The first signs that Germany‘s labor market was feeling the effects of the economic downturn came in early January, when it became clear that unemployment had ticked upwards after years of trending in the other direction. Now it looks like the German economy has begun shedding jobs in earnest.
Federal Labor Agency head Frank-Jürgen Weise announced that unemployment shot up in the first month of 2009 by almost 400,000, to a total of 3.489 million. The new jobless number means that 8.3 percent of Germans, up from 7.4 percent, are now out of a job. Equally concerning, the number of jobs paying into Germany‘s social security system dropped for the first time in three years, by 105,000.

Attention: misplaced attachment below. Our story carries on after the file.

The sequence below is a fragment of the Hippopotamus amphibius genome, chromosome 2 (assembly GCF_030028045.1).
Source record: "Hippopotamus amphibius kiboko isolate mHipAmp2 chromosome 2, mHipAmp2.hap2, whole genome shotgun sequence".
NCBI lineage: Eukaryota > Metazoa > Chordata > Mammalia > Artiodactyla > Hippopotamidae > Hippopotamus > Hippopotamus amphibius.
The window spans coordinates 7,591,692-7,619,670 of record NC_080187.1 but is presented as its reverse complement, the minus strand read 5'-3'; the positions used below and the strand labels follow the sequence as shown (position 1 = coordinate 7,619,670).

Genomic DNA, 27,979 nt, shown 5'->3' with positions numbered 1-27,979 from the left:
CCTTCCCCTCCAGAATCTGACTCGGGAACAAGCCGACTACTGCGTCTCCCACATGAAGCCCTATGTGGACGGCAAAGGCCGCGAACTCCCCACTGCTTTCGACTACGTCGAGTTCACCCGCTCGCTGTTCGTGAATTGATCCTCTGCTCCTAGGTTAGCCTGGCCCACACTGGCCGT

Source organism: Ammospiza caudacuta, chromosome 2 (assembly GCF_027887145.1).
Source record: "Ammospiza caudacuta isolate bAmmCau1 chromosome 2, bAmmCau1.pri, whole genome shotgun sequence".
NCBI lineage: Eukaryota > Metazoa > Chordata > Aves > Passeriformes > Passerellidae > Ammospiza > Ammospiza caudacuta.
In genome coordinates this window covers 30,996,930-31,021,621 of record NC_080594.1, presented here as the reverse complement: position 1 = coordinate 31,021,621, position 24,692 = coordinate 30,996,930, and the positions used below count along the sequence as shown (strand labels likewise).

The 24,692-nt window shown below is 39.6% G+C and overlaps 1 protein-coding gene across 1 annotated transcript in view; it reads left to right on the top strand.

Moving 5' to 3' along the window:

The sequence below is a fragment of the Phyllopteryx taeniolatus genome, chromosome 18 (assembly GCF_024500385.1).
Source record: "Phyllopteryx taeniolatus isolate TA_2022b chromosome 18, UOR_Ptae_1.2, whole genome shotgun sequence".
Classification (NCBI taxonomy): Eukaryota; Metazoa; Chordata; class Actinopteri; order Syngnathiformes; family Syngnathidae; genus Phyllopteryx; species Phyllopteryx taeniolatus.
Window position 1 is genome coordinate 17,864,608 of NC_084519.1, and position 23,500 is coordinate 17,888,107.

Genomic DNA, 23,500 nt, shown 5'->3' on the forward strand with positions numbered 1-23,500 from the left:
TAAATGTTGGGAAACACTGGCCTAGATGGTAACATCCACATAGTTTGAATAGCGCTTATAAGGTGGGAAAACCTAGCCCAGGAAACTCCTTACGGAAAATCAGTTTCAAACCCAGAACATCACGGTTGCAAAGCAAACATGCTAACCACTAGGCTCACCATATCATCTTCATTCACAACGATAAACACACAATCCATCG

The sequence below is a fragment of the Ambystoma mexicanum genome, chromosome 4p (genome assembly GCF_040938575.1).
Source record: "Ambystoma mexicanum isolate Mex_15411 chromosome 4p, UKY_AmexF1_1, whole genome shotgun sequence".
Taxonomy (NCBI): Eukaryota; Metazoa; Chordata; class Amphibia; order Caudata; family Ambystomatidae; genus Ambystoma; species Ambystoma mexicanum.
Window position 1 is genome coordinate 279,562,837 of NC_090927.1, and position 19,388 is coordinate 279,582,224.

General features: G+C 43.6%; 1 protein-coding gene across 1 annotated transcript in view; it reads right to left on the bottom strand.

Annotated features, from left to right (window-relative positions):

Berlin has extended a program whereby the government takes over a large portion of social security payments from companies should they opt to introduce shorter working hours for employees instead of laying them off. Known as “Kurzarbeit,” the program is valid for 18 months, the hope being that, by then, the economy will be looking up and companies will be able to once again fully employ their workers. (c.f. Spiegel article “Germany’s Gloomy Labour Market Future”, 30.01.2009)
I think that “Kurzarbeit” will just slow down the effects of the crisis. From the long-term perspective I think that “Kurzarbeit” is no solution for avoiding unemployment. From my perspective it would be more useful to invest in trainings where unemployed people were reskilled to jobs which are understaffed in Germany.